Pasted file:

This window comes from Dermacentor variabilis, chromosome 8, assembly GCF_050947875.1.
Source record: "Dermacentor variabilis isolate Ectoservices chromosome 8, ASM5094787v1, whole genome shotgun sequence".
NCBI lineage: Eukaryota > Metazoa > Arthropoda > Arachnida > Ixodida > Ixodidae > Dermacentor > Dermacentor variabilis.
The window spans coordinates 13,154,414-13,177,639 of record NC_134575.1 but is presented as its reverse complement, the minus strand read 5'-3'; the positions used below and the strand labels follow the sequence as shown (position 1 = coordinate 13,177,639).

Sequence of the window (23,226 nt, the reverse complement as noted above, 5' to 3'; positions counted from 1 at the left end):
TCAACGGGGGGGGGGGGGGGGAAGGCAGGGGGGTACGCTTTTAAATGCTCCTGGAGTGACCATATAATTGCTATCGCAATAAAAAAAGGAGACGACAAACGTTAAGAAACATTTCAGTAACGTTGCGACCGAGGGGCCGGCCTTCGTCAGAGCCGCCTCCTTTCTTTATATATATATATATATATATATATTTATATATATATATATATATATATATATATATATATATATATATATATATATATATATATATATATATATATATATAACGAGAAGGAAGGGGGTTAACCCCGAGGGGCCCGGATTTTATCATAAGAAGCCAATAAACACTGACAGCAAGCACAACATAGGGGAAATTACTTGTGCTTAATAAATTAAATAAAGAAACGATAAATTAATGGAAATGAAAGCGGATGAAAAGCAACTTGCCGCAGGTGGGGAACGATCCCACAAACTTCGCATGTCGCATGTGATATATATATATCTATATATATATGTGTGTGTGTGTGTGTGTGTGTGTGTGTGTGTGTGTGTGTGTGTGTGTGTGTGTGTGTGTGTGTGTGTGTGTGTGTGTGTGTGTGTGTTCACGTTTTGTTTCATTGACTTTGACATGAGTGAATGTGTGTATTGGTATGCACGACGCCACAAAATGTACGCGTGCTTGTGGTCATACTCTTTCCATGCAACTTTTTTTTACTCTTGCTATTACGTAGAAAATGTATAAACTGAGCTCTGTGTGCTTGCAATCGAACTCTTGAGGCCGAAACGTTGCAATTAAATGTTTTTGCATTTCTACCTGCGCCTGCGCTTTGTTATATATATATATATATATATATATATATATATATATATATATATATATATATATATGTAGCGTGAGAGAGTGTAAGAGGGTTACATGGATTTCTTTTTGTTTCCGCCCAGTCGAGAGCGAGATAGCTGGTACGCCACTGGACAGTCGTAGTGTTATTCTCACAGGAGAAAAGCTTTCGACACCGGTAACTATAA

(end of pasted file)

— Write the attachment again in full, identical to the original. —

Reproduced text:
This window comes from Dermacentor variabilis, chromosome 8, assembly GCF_050947875.1.
Source record: "Dermacentor variabilis isolate Ectoservices chromosome 8, ASM5094787v1, whole genome shotgun sequence".
NCBI lineage: Eukaryota > Metazoa > Arthropoda > Arachnida > Ixodida > Ixodidae > Dermacentor > Dermacentor variabilis.
The window spans coordinates 13,154,414-13,177,639 of record NC_134575.1 but is presented as its reverse complement, the minus strand read 5'-3'; the positions used below and the strand labels follow the sequence as shown (position 1 = coordinate 13,177,639).

Sequence of the window (23,226 nt, the reverse complement as noted above, 5' to 3'; positions counted from 1 at the left end):
TCAACGGGGGGGGGGGGGGGGAAGGCAGGGGGGTACGCTTTTAAATGCTCCTGGAGTGACCATATAATTGCTATCGCAATAAAAAAAGGAGACGACAAACGTTAAGAAACATTTCAGTAACGTTGCGACCGAGGGGCCGGCCTTCGTCAGAGCCGCCTCCTTTCTTTATATATATATATATATATATATATTTATATATATATATATATATATATATATATATATATATATATATATATATATATATATATATATATATATATATATAACGAGAAGGAAGGGGGTTAACCCCGAGGGGCCCGGATTTTATCATAAGAAGCCAATAAACACTGACAGCAAGCACAACATAGGGGAAATTACTTGTGCTTAATAAATTAAATAAAGAAACGATAAATTAATGGAAATGAAAGCGGATGAAAAGCAACTTGCCGCAGGTGGGGAACGATCCCACAAACTTCGCATGTCGCATGTGATATATATATATCTATATATATATGTGTGTGTGTGTGTGTGTGTGTGTGTGTGTGTGTGTGTGTGTGTGTGTGTGTGTGTGTGTGTGTGTGTGTGTGTGTGTGTGTGTGTGTTCACGTTTTGTTTCATTGACTTTGACATGAGTGAATGTGTGTATTGGTATGCACGACGCCACAAAATGTACGCGTGCTTGTGGTCATACTCTTTCCATGCAACTTTTTTTTACTCTTGCTATTACGTAGAAAATGTATAAACTGAGCTCTGTGTGCTTGCAATCGAACTCTTGAGGCCGAAACGTTGCAATTAAATGTTTTTGCATTTCTACCTGCGCCTGCGCTTTGTTATATATATATATATATATATATATATATATATATATATATATATATATATATATATGTAGCGTGAGAGAGTGTAAGAGGGTTACATGGATTTCTTTTTGTTTCCGCCCAGTCGAGAGCGAGATAGCTGGTACGCCACTGGACAGTCGTAGTGTTATTCTCACAGGAGAAAAGCTTTCGACACCGGTAACTATAA